November 7, 2015 / 1:06 AM / 4 years ago

Surging U.S. job growth lowers bar for Fed rate hike

(Reuters) - Strong growth in the number of U.S. jobs last month bolstered the case for a December interest rate hike by the Federal Reserve, where officials had already begun to worry the economy might eventually overheat without higher borrowing costs.

Federal Reserve Board Chair Janet Yellen checks her notes while testifying before the House Financial Services Committee on the "Federal Reserve's Supervision and Regulation of the Financial System" in Washington November 4, 2015. REUTERS/Gary Cameron

Employers outside of the farming sector added 271,000 jobs in October, the most in 10 months, and the jobless rate fell to a 7-1/2-year low of 5.0 percent, the Labor Department said on Friday.

Policymakers at the U.S. central bank welcomed the data and investors increased bets that the first rate increase in more than nine years will come next month. Futures markets shifted to show a 70 percent probability of a December rate hike, up from 58 percent before the report.

“We’ve indicated that conditions look like they could be right for an increase,” Chicago Federal Reserve Bank President Charles Evans told CNBC. “The real side of the economy is looking a lot better.”

With a number of Fed officials already saying they do not want or expect the jobless rate to fall much further, it would likely take a devastating blow in November hiring or mayhem in financial markets for a majority of policymakers to give up on their expectation of a hike at their Dec. 15-16 policy meeting.

A Reuters poll of top bond dealers showed a growing number expected borrowing costs to go up next month, with 15 of 17 looking for a hike. [FED/R]

“We are doing about as good as we could ever do,” St. Louis Fed chief James Bullard said at an event in St. Louis, adding that his economic models suggested the jobless rate was poised to drop to as low as 4 percent.

Fed Governor Lael Brainard, however, stepped up calls for officials to proceed with care given weakness overseas and the Fed’s lack of ammunition to respond to any possible renewed weakness at home with benchmark rates already near zero.

“The ability to offset spillovers from adverse developments in foreign economies with conventional policy is constrained, suggesting greater caution than normal,” she told a conference sponsored by the International Monetary Fund.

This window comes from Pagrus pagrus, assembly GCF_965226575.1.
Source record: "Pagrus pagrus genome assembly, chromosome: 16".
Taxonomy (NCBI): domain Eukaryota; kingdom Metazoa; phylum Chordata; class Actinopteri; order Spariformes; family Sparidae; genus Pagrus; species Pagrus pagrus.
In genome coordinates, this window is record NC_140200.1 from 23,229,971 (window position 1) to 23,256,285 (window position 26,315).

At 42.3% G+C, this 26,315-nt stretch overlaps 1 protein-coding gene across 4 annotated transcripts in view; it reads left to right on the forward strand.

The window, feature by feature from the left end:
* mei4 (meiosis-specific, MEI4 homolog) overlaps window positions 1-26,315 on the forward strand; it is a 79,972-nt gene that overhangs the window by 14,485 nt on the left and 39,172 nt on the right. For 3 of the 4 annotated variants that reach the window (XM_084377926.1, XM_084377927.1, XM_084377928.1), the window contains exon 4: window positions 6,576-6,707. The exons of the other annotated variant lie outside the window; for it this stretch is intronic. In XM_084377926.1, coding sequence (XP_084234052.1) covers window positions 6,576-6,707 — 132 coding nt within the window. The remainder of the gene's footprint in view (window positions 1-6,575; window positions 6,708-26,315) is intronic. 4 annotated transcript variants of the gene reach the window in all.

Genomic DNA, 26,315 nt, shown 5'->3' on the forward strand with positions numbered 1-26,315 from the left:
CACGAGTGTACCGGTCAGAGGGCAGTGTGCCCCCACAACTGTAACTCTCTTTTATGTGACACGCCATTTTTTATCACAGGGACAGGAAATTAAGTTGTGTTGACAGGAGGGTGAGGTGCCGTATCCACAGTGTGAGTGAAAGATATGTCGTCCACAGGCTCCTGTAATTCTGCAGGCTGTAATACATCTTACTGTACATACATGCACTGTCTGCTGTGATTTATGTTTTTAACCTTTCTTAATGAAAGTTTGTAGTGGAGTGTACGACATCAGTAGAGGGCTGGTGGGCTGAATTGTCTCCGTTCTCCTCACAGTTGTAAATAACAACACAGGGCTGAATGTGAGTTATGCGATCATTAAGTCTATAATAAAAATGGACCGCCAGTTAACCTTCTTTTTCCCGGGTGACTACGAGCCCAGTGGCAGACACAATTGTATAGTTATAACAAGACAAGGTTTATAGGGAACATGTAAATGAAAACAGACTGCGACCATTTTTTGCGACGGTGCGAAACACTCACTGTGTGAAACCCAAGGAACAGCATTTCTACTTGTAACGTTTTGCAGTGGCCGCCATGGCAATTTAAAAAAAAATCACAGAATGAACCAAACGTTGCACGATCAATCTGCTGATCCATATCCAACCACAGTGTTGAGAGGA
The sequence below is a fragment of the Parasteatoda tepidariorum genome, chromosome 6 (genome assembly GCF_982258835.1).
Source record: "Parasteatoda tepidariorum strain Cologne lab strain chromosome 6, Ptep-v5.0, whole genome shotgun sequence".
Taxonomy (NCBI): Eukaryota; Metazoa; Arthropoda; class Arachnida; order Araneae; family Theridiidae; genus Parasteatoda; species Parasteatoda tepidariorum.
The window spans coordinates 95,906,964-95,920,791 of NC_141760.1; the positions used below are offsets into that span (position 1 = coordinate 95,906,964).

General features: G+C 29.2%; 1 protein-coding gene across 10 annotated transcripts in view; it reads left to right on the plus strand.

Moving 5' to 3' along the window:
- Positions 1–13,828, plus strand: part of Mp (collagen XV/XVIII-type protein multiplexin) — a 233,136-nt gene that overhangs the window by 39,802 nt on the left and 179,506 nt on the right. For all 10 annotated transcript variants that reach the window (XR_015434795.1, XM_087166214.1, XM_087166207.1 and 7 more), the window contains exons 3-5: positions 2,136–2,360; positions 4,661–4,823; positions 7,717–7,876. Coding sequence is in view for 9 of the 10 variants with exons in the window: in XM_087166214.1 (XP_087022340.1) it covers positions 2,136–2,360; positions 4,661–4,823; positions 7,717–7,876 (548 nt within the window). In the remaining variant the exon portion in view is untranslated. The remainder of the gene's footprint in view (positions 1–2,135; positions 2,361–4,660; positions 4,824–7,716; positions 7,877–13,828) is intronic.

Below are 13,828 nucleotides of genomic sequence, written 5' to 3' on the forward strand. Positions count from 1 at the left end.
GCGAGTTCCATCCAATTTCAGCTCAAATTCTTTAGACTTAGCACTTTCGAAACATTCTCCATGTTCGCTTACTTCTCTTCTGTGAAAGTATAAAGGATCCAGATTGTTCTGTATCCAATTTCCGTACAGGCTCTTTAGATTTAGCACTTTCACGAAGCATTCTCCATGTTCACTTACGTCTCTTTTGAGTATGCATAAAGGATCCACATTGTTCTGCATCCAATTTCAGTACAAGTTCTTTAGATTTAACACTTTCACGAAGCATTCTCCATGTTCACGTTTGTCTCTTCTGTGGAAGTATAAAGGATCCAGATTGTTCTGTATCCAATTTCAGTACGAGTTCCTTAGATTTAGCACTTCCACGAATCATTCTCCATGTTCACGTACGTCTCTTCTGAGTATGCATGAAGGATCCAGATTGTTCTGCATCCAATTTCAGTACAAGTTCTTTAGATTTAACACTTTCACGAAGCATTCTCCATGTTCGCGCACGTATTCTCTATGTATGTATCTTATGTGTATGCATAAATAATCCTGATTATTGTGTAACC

Prior to Friday’s report, private economists had said job gains above 150,000 in October and November could be enough for the central bank to push rates higher next month.

Some Fed officials think the bar should be even lower, meaning a December rate increase is likely even if job growth in November looks lackluster.

A range of research at the central bank suggests the Fed could feeling comfortable raising rates even if monthly job growth dropped to around 100,000 as long as other signals on the economy’s health do not flash warning signs.

Atlanta Fed President Dennis Lockhart has said more than 100,000 new jobs a month is enough to outpace population growth, while Bullard has pinned the number between 100,000 and 125,000. Cleveland Fed President Loretta Mester thinks job growth as low as 70,000 could keep the jobless rate steady.

Chicago Federal Reserve President Charles Evans answers a question at the Chicago Banking Symposium in Chicago, Illinois, United States, June 3, 2015. REUTERS/Jim Young

These numbers are considerably lower than was normal in past decades because the U.S. population is becoming increasingly elderly, and the baby boom generation is now retiring in droves, slowing growth in the workforce.

Indeed, U.S. central bankers have been saying job creation needs to slow. Already, the median view among Fed policymakers is that an unemployment rate below 4.9 percent would eventually send inflation above their 2 percent target.

“The natural expectation is for the pace of job growth to slow in the months and quarters ahead. We are expecting that to happen,” Bullard told Reuters in an interview on Thursday.

Reporting by Lindsay Dunsmuir and Jason Lange in Washington; Additional reporting by Howard Schneider in St. Louis; Writing by Jason Lange and Tim Ahmann; Editing by Andrea Ricci and Chizu Nomiyama

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